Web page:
Offline advertising for startups sounds like a joke, right? Startups are innovative and offline ads are a thing of the last century. Nonsense. Offline still dominates and in fact, it’s becoming more affordable, which means you might get a better ROI than a few years ago.
It’s simple. As a startup, you either get traction or you’re done. In the early days, it doesn’t matter how you get it, as long as you’re building your critical user base. But a key thing for startup is to get traction efficiently. If you’re not making a ROI, eventually, you’re going to run out of money.
Online advertising is hot. And one of the problems with things that are hot is that their price inflates. Today it’s no longer unusual to pay $500+ per customer acquisition. And Cost per Install increased by 25% last year for iOS and 52% for Android. The cost of offline, on the other hand, goes down.
Therefore, it’s definitely a channel you should look at. The good news is that offline ads can be easy to test. For as little as $300, you can put out a radio ad in a market you’re targeting and see how it performs.
“One thing I learned at Smart Bear is that I have zero ability to predict what’s going to work. There’d be a magazine where I thought ‘this is just some piddly magazine, surely no one reads this,’ and sure enough, it was cheap (due to small circulation) and it’d do terrifically! Our ROI on some of those were incredible. And you just couldn’t predict, whether on circulation size or media type, how it was going to go. And, it changed over time – an ad might be good for a quarter, or a year, and then decay slowly until it wasn’t valuable anymore. It was unpredictable and decayed over time: so the only thing we were left with was trying everything and measuring what worked.”
You want to test offline alongside other media. As mentioned before, the good thing about it is that you can test relatively cheaply. And if you’re smart and creative about it, you can get phenomenal results.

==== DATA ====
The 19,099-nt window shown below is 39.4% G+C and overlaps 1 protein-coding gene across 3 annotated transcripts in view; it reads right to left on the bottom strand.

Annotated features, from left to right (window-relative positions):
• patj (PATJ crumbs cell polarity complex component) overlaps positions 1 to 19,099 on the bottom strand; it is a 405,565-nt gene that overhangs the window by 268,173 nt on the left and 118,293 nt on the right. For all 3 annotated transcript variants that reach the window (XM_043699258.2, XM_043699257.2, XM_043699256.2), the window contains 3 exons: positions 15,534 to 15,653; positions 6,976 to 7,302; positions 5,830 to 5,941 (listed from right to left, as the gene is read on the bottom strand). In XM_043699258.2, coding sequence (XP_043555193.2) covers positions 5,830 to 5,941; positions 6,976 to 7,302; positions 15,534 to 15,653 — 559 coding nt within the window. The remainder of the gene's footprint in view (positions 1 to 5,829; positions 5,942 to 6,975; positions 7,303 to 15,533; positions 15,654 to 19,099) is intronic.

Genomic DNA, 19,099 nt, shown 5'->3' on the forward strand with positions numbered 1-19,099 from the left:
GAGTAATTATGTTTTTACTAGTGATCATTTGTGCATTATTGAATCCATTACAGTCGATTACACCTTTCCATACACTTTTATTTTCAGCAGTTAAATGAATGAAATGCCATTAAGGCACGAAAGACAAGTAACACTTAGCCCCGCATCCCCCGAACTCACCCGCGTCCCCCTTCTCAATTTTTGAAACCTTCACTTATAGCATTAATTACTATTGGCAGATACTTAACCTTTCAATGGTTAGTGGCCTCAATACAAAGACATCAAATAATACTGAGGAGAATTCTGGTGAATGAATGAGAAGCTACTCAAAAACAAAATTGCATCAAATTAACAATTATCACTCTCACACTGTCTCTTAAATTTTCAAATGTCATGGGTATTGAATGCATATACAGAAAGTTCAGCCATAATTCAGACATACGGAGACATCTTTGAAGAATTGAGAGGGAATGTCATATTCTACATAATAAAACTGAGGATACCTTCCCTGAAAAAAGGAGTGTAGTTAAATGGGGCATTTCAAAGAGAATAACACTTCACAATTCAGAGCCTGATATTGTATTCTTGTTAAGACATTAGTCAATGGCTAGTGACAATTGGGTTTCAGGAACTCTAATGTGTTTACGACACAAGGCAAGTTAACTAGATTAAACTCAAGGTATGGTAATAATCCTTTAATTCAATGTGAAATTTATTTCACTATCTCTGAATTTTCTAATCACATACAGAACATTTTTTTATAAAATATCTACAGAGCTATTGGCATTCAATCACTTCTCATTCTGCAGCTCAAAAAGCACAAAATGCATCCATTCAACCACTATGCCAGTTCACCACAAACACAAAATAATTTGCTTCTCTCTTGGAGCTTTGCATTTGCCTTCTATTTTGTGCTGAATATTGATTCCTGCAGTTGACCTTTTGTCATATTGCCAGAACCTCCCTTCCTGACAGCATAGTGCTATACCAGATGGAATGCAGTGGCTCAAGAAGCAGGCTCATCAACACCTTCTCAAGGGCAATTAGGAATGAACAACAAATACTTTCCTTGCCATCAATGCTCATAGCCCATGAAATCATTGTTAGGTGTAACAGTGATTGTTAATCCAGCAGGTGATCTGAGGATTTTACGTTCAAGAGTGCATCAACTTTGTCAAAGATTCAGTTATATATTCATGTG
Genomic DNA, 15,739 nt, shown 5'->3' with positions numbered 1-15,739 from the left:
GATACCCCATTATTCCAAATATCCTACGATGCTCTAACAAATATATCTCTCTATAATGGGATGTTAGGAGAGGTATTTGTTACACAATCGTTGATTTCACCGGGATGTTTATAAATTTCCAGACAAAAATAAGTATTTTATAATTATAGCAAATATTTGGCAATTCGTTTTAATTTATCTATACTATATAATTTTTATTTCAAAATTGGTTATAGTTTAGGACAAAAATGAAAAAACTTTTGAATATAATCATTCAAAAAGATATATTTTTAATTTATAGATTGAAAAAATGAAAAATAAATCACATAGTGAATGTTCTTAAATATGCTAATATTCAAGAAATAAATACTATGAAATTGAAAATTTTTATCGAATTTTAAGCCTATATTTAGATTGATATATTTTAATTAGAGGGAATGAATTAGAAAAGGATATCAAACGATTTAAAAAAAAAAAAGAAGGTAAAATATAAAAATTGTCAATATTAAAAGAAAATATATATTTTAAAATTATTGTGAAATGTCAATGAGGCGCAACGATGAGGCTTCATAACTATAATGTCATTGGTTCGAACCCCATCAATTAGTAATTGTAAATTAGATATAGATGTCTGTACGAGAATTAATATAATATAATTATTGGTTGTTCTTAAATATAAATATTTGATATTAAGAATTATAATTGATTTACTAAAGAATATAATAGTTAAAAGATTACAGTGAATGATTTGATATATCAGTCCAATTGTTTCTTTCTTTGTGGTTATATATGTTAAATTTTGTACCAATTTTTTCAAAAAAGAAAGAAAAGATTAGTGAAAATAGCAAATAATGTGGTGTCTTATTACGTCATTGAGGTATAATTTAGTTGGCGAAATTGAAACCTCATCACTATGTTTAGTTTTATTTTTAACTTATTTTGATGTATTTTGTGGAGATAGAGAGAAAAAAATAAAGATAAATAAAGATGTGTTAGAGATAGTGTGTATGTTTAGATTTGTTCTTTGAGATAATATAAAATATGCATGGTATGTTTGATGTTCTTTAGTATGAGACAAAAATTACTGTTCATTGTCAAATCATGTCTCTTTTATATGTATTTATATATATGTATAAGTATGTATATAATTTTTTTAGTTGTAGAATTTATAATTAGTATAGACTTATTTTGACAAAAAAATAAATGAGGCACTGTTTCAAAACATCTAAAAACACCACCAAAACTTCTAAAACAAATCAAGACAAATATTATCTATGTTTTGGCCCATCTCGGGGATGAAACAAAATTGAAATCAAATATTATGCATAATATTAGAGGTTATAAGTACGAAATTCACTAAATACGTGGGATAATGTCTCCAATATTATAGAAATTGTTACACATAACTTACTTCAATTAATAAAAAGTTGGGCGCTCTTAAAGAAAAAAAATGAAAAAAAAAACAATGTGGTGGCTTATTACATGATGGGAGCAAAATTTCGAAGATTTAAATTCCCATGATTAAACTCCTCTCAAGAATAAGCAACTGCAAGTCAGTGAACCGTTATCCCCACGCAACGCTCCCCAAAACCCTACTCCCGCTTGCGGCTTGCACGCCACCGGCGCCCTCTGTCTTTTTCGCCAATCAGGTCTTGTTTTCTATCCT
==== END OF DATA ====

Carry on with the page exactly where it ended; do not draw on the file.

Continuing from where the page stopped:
For example, a search engine startup, DuckDuckGo, placed a $7000 billboard in the startup-heavy SoMa district of San Francisco and called out the difference between the privacy you get with Google and DuckDuckGo.
The media loved the story of a startup calling out a big guy, so aside from attention, they also got press coverage from Wired, USA Today, Business Insider, and several other blogs and media outlets. That month, DuckDuckGo’s user base doubled.
There’s a number of options available in the offline space. What you want to do is to take a small part of your budget and break it down into smaller chunks. Then try various channels and see how they perform.
The first thing to consider are the demographics. For example, newspaper ads will appeal primarily to an older crowd that still buys newspapers. When considering a purchase, ask the agency for an audience prospectus. It should provide you with all the info you need.
The second thing to consider is cost. An ad in Times Square will cost considerably more than some local ad in the middle of nowhere. If you want to get into detail, read this great post by Tim Ferriss on how he got $250,000 of advertising for $10,000. Here’s one of the best pieces of advice from that post:
“If dealing with national magazines, consider using a print or ‘remnant ad’ buying agency that specializes in negotiating discounted pricing of up to 90% off rate card. Feel free to negotiate still lower using them as a go-between.”
Tim also recommends asking for 15% “first-time advertiser discount” and upfront payment discounts.
It’s quite difficult to test multiple channels if you can’t track your ROI. Compared to digital ads, offline are much harder to track. However, offline tracking is perfectly possible. Usually it involves URL shorteners, unique web addresses and promotional codes to measure effectiveness.
For example, you can create flyer ads that link to website.com/flyer. By tracking visits to that specific URL, you can approximate how many visits originated from your flyer campaign.
Another option is to provide unique coupon codes and offer a discount or promotional offer. Just make the name of the media (e.g. “Wired”) a promotional code.
You can even track your ROI with Google Analytics. As a first step, create a vanity domain. Once you’ve created your vanity domain or landing page, you’ll need to set up a 301 redirect and include Google Analytics campaign parameters (e.g. startup.com/?utm=*).
At minimum, include source (e.g. Wired), medium (print magazine) and campaign name for that specific group of ads you’re running.
When doing your offline campaign, look out for niche opportunities. Many entrepreneurs and magazines run podcasts or offer other additional content. Maybe you can get a better rate and ROI there.
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